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Cookbook

 

Roasted Beets
with Caramelized Beet Greens
and Orange-Walnut Pesto

Serves 4, $5.00 to $10.00

Roasted Beets with Caramelized Beet Greens and Orange-Walnut Pesto

 

In my youth, the only time I ate beets was when I decided I needed to lose weight by eating solely beets, hot dogs, and vanilla ice cream. That was an actual diet. I believe it also involved grapes. But those diet beets always came out of a can. I imagine my mother didn't want to bother with roasting up actual, fresh beets if I was going to subscribe to such a gimmicky weight loss tactic. Served me right. Luckily, now that I'm older and oh-so-much wiser, I know that gimmick diets don't work and I also know that beets are delicious roasted, with orange and walnuts, in salads and with chicken. And this dish has all but the chicken—and okay, I am taking liberties by calling parsley "salad." Parsley is not salad, but it is green, and it adds an herbal flavor to this dish that I love. And while we're speaking of dreams, beet greens are a lovely addition to salad, and a wonderful addition to this dish.

Roasted Beets

  • 1 bunch beets of approximately 4 (2-inch diameter) beet roots,
         peeled, trimmed, cut into 1/4-inch slices
  • Juice of 1 Valencia or navel orange (approximately 1/4 cup),
         zest reserved for making the pesto
  • Kosher salt
  • Freshly ground black pepper

Orange-Walnut Pesto

  • The zest of 1 orange (reserved from the beet preparation)
  • 1/2 cup toasted walnuts (page xvi of the book), coarsely chopped
  • 1/4 cup coarsely chopped parsley
  • 1 tablespoon extra virgin olive oil

Caramelized Beet Greens

  • 3 tablespoons extra virgin olive oil
  • Beet greens (from the beets in this dish), washed and stemmed
  • 2 tablespoons honey
  • Kosher salt
  • Freshly ground black pepper

1. Preheat the oven to 375 degrees F.

2. Now that I am so much wiser than I was in my fad-diet days, I'd like to share a helpful hint with you. It is easiest to cut the beets by putting the now-trimmed top end facedown on the cutting board so that you are working off of a flat—and therefore balanced—surface. Then cut the beet in half, place the new, larger flat side down, and proceed with your quarter-inch slices. As you are cutting, you may find that the beet's round edges may not comply 100 percent with the 1/4-inch measurement. and that's okay. If some pieces are a bit larger than you'd like, simply cut them so that they are approximately 1/4-inch pieces. See, I told you I was wise. Ish.

3. In a large bowl, toss those sliced beets with the orange juice. Add salt and pepper to taste. Transfer the whole lot to a baking dish and cover with aluminum foil. Roast, covered, for 30 minutes, until the beets are softened. Remove the foil and roast for an additional 5 to 10 minutes, until the beets begin to brown slightly. Stir the beets midway through this last cooking stage to keep them dressed in orange juice.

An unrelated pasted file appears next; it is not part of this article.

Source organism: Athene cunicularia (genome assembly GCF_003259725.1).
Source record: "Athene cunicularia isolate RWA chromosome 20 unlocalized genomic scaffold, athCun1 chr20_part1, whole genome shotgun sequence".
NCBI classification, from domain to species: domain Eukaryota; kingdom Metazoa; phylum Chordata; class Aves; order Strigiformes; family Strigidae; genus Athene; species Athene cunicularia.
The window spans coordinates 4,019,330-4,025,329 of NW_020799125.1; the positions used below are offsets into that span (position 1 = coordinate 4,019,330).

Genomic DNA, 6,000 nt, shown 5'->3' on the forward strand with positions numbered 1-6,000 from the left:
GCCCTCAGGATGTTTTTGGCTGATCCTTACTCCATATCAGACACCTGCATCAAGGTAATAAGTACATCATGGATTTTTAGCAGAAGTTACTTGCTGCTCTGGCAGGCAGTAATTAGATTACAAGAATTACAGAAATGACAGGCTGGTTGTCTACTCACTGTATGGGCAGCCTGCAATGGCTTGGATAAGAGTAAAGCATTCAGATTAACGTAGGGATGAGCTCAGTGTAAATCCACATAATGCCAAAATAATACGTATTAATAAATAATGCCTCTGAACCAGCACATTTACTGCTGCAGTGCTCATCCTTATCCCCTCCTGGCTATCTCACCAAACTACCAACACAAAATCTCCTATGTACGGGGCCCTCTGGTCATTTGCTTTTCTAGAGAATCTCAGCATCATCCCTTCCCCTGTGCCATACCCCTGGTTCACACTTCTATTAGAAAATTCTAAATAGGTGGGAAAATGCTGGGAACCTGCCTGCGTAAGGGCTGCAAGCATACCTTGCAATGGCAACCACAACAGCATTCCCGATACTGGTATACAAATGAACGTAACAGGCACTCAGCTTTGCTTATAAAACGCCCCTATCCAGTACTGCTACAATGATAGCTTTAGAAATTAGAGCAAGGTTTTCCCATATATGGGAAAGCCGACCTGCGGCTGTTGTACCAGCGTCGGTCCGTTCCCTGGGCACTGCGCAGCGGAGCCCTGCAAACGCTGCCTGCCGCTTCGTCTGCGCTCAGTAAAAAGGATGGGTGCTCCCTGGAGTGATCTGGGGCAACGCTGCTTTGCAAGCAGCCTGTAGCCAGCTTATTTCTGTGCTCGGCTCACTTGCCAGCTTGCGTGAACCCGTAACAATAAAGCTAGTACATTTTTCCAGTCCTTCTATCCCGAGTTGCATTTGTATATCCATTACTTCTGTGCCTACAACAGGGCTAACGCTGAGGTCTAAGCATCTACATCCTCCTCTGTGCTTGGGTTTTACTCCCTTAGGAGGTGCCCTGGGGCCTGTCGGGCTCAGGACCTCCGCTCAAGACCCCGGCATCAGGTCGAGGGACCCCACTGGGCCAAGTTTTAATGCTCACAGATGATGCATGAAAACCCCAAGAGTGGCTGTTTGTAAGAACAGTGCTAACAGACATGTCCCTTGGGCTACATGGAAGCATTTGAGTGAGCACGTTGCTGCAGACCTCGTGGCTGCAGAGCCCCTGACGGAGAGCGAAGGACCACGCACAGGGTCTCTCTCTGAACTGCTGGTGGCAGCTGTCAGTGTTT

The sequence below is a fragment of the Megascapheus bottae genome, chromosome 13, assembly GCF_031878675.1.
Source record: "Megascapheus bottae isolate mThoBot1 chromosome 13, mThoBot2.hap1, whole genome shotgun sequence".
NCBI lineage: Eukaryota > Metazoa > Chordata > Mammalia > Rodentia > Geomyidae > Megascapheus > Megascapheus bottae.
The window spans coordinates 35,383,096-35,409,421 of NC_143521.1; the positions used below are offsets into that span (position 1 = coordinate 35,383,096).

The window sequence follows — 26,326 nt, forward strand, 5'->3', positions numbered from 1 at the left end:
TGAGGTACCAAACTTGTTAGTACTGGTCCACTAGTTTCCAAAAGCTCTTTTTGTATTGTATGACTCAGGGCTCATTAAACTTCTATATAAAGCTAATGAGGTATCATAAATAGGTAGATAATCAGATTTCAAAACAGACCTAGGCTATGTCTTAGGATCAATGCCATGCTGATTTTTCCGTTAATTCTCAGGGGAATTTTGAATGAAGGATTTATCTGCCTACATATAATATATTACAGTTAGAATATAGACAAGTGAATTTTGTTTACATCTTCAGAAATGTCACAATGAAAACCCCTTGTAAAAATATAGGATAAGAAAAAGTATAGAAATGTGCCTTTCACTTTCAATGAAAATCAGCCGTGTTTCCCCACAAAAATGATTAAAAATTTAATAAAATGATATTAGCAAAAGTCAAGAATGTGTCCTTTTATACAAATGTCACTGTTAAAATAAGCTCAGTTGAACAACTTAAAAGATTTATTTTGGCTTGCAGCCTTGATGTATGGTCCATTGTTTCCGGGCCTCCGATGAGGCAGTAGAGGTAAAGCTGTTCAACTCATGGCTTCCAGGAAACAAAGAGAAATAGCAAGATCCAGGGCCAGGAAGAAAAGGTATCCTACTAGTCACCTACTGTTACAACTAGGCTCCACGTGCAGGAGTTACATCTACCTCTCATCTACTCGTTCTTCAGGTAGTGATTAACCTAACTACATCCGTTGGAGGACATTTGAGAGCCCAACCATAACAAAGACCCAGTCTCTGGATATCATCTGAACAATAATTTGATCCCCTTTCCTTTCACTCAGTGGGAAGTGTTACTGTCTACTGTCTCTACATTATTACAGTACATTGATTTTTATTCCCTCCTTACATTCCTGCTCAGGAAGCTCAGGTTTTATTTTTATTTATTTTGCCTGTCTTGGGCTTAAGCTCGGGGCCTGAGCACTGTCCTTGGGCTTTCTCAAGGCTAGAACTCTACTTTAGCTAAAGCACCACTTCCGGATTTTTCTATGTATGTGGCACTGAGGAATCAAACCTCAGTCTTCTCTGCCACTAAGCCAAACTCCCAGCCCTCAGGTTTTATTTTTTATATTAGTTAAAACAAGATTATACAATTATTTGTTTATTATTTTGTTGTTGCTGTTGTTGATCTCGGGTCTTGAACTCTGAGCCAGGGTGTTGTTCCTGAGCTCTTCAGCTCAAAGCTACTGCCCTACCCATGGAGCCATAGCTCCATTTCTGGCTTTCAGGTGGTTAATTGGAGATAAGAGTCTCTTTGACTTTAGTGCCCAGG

4. While the beets roast, mix the zest, walnuts, parsley, and olive oil together in a small bowl.

5. Now, prepare the beet greens. They come together quickly, and by using them rather than tossing them out or adding them to compost, it's as though you get two vegetables for the price of one. Heat the olive oil in a large sauté pan over medium heat. Add the beet greens and sauté them until they have wilted, 2 to 3 minutes. Add the honey, stir to distribute among the greens, and sauté for an additional 2 minutes. Remove the pan from the heat, and add salt and pepper to taste.

6. When it is time to serve—ideally on a plate containing Honey-Balsamic Chicken Thighs (page 65 of the book) or Perfect Roasted Chicken with Spicy Orange Sauce (page 69)—place one-quarter of the greens on each plate. Then place one-quarter of the beets over the greens, and, finally, top each pile of beets and greens with a tablespoon or two of the walnut-orange mixture. Then start thinking how all of these items would work really well in a salad for lunch tomorrow. Yes, yes, they would.

Estimated cost for four: $6.05. A bunch of beets can be yours for $2.49. Beets have two seasons, the early summer and the fall, as they enjoy cooler temperatures for growing. The orange should cost you around 50¢, and, yes, that includes both the juice and the zest. It's another two-for-one bonus produce item, that citrus is. The walnuts were 1/2 cup from a bag containing 4 cups and that cost $8.69, so $1.08. The parsley is half of a store-bought bunch of fresh parsley, and that will cost us $1.00 for the half-bunch. The olive oil was 48¢, and the honey was 50¢. If you'd like to splurge, you could toss 2 tablespoons of crumbled blue cheese into the mix for an added cost of 38¢, at $4.49 for 6 ounces, and approximately 1/2 ounce contained in 2 tablespoons.

 
  • from:
    Poor Girl Gourmet
  • by Amy McCoy
  • Andrews McMeel 2010
  • Paperback; U.S. $16.99 Canada $20.99
  • ISBN-10: 0740789902
  • ISBN-13: 9780740789908
  • Recipe reprinted by permission.

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This page created October 2010


 

 
 

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